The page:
"We ran into a lot of the same challenges that NXT has run into," Claybaugh says. A primary challenge has been to design small drivers that can handle a lot of power-enough to produce highquality, full-bandwidth sound. But he's bullish on the prospect of a true, full-range flat-panel speaker. "An all-flat-panel speaker is absolutely feasible," he says. "But it will probably be a couple of years before we see an all-panel speaker alone."

Panel, Panel On The Wall

We all know that speakers can look pretty gruesome if they re ungainly and placed incorrectly in a room. So, obviously, these speakers are bringing new ideas to home decoration--as well as speaker technology. The question is: After you get a speaker off the floor, what do you do with it on the wall? NXT sees a mirror speaker as one alternative, while NCT turns its speaker into art.

NCT's 11 x 14 x 2.5-in. Gekko speakers ($299 each) come in black or white, but the interesting twist is the replaceable grille ($79), which bears a print that's stamped onto acoustically transparent silk. The company's catalog boasts 450 art prints, including reproductions of paintings by Picasso, Matisse and Van Gogh.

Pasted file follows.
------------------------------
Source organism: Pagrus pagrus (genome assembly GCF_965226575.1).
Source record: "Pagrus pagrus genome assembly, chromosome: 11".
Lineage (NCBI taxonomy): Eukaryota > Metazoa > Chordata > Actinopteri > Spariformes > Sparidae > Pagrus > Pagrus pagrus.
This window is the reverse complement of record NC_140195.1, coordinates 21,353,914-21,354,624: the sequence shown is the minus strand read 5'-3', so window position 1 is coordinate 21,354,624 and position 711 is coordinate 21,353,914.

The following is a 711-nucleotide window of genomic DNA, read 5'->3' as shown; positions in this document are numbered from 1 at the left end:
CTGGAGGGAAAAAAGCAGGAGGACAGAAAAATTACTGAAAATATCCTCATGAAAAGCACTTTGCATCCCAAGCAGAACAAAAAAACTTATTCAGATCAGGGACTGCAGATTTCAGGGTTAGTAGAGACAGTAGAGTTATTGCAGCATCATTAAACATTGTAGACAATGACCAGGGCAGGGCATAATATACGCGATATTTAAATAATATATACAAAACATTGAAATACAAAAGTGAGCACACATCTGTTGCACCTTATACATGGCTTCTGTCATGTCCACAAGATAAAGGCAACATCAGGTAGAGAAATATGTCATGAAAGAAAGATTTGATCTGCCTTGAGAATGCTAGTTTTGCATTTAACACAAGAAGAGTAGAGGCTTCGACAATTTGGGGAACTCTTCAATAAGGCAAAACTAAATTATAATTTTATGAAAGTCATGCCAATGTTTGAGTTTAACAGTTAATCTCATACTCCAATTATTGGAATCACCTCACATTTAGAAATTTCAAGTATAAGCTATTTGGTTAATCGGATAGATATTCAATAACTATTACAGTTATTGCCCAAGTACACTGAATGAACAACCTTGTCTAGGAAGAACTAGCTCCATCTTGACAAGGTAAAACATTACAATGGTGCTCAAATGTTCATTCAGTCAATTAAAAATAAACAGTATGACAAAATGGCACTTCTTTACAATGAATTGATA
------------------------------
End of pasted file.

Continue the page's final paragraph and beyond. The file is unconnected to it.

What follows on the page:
See also: 6.5 car speakers reviews, best 6.5 car speakers

NCT has its sights on speakers for hotels, concert halls and commercial space. Also in the works is a surround-sound speaker system for the car, comprising NCT's piezo patch on a panel in the headliner and a separate subwoofer for bass.

In their quest to develop a new speaker technology, flat-panel designers have been called tricksters who are trying to reinvent the laws of physics, claims Vizor. NXT argues that its design principles have been used for decades in submarine design and bridge building, not just in loudspeaker design. Harman's Toole observes that using one or two transducers to excite a panel has posed a number of considerable problems in physics and engineering that NXT has had to solve. "This is not a hoax," Toole says. "It's a genuine engineering exercise, and to the extent that it works as well as it does, it's been successful."